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The Great Divide

Nature and Human Nature in the Old World and the New

Peter Watson

This book is available for download with iBooks on your Mac or iOS device, and with iTunes on your computer. Books can be read with iBooks on your Mac or iOS device.

Description

Exploring the development of humankindbetween the Old World and the New—from15,000 BC to AD 1500—the acclaimed authorof Ideas and The German Genius offers agroundbreaking new understandingof human history.

Why did Asia and Europe develop far earlierthan the Americas? What were thefactors that accelerated—or impeded—development? How did the experiences of OldWorld inhabitants differ from their New Worldcounterparts—and what factors influenced thosedifferences?

In this fascinating and erudite history, PeterWatson ponders these questions central to thehuman story. By 15,000 BC, humans had migratedfrom northeastern Asia across the frozen Beringland bridge to the Americas. When the worldwarmed up and the last Ice Age came to an end,the Bering Strait refilled with water, dividingAmerica from Eurasia. This division—with twogreat populations on Earth, each unaware of theother—continued until Christopher Columbusvoyaged to the New World in the fifteenth century.

The Great Divide compares the developmentof humankind in the Old World and the Newbetween 15,000 BC and AD 1500. Watson identifiesthree major differences between the twoworlds—climate, domesticable mammals, andhallucinogenic plants—that combined to producevery different trajectories of civilization in thetwo hemispheres. Combining the most up-to-dateknowledge in archaeology, anthropology, geology,meteorology, cosmology, and mythology, thisunprecedented, masterful study offers uniquelyrevealing insight into what it means to be human.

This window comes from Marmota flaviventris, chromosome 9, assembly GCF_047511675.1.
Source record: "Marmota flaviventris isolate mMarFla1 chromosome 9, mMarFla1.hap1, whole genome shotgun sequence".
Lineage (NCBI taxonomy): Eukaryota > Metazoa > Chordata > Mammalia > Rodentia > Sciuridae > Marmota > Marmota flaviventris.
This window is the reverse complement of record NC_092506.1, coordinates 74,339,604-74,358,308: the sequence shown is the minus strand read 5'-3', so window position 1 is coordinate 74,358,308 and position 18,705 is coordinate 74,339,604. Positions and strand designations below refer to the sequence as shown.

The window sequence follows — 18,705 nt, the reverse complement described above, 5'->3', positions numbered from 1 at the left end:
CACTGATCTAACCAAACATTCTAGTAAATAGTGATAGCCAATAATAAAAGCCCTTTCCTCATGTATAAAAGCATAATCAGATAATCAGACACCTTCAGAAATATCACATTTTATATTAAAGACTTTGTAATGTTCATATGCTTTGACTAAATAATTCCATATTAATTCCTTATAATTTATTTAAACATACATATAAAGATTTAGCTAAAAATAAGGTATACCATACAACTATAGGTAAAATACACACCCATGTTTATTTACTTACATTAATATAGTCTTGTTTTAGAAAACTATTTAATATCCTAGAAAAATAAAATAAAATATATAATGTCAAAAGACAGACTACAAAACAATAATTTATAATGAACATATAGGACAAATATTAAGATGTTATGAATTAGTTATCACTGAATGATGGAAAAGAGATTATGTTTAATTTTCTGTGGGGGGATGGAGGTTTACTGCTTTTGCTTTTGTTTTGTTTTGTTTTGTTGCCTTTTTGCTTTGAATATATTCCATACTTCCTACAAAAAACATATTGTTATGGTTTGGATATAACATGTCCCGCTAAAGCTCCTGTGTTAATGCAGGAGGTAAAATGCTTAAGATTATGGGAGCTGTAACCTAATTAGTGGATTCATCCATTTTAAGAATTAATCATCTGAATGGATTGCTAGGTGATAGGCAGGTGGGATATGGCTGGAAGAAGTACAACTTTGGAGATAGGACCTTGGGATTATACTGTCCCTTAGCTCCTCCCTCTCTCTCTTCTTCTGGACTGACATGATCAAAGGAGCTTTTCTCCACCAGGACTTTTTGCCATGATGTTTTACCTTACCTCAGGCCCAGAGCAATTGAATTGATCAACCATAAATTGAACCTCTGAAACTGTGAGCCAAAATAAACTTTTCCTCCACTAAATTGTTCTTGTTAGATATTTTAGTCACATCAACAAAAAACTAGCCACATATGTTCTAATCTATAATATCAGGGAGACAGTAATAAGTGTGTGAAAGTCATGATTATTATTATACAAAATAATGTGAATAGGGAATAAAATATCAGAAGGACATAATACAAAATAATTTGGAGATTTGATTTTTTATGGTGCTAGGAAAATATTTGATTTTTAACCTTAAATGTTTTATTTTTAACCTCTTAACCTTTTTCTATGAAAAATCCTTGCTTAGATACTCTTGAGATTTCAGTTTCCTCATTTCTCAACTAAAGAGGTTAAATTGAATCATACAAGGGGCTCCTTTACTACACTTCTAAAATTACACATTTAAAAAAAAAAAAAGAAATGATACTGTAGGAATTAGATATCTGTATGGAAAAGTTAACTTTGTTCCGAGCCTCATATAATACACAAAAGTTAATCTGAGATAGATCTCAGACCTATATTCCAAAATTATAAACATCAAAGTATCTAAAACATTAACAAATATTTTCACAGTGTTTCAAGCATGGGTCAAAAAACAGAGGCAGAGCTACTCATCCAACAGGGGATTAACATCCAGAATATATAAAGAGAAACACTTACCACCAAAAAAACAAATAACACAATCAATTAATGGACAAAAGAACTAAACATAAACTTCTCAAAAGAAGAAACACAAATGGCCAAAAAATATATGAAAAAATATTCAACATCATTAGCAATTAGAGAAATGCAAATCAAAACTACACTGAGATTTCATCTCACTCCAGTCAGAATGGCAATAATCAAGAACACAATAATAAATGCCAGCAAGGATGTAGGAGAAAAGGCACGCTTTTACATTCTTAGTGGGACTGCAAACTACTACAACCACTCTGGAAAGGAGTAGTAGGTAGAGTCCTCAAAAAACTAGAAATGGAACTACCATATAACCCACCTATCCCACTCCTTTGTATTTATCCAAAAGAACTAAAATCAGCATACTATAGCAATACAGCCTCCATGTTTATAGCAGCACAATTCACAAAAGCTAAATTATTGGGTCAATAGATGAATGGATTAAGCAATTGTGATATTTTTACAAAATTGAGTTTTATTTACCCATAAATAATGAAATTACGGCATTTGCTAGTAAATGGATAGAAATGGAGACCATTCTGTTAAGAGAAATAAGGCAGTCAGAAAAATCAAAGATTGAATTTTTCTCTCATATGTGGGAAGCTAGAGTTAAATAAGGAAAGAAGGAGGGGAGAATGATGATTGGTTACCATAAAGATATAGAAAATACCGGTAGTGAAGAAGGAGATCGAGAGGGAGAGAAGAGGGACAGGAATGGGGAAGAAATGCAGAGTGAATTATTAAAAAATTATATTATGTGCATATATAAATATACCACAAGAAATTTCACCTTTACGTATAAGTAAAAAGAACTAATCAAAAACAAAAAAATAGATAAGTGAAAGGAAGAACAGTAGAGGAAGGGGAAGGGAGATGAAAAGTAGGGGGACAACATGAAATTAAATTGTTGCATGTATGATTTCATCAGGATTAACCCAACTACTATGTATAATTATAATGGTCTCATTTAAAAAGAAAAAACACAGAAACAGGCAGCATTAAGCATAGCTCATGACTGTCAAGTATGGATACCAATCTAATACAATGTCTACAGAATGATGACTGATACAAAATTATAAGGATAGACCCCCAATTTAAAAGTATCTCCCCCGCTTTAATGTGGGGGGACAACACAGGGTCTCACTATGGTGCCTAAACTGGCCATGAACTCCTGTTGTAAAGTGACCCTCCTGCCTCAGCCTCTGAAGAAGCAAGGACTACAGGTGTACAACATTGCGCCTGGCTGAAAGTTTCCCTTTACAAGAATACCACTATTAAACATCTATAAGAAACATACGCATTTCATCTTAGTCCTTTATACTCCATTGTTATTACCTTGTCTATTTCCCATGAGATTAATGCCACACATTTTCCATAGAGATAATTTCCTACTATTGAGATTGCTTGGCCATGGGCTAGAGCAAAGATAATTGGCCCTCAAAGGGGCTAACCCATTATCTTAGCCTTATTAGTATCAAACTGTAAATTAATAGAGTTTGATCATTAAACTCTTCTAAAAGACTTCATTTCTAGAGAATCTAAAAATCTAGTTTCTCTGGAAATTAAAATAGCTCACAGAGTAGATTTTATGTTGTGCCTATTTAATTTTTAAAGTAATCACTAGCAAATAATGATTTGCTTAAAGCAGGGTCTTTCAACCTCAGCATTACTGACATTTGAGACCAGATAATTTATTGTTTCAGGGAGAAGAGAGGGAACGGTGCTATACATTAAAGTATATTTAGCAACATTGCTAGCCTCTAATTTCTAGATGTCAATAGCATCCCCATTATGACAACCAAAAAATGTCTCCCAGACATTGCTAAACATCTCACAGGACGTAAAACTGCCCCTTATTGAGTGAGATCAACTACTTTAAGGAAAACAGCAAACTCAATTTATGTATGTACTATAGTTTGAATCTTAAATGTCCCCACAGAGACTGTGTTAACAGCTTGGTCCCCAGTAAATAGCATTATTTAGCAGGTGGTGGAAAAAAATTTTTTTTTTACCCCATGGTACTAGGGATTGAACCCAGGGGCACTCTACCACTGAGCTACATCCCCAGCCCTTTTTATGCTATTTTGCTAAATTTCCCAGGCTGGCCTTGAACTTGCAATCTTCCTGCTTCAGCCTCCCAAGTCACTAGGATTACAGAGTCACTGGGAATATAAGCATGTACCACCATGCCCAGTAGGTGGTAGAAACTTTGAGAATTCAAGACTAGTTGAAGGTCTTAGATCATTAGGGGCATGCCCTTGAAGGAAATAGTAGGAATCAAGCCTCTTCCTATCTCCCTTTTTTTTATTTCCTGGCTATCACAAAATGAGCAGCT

Publishers Weekly Review

Apr 30, 2012 – Watson, a former senior editor at the London Sunday Times, explores the radically different cultures and fates of the Eastern and Western hemispheres in this sweeping comparative history from the last Ice Age to the Columbian contact. His analysis spotlights gross environmental disparities: compared to the Old World, the Americas had a smaller land mass and population, a geographical layout that impeded cultural and technological exchange, a dearth of domesticable plants and animals and an unstable climate and terrain wracked by hurricanes, droughts, volcanoes, and earthquakes. But Watson reaches further—sometimes implausibly far—in linking physical and ecological conditions to ideology and religion; he contends that the New World’s frequent geoclimatic disasters provoked rites of human sacrifice to propitiate angry gods, and that the Old World’s experience with animal husbandry helped engender both the Judeo-Christian tradition and rationalism. Watson (The Caravaggio Conspiracy) integrates reams of multidisciplinary scholarship into an ambitious and stimulating unifying framework. Inevitably, some of his speculations feel forced, especially on the meanings of the New World’s bloodthirsty rituals and shamanistic jaguar deities, which feel like exotic enigmas beside the more familiar narrative of Old World progress. Still, like Jared Diamond’s Guns, Germs, and Steel, his grand-scale history contains fascinating insights at every turn. B&w illus.; maps.
The Great Divide
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  • $13.99
  • Available on iPhone, iPad, iPod touch, and Mac.
  • Category: History
  • Published: Jun 26, 2012
  • Publisher: Harper
  • Seller: HarperCollins
  • Print Length: 640 Pages
  • Language: English
  • Requirements: To view this book, you must have an iOS device with iBooks 1.3.1 or later and iOS 4.3.3 or later, or a Mac with iBooks 1.0 or later and OS X 10.9 or later.

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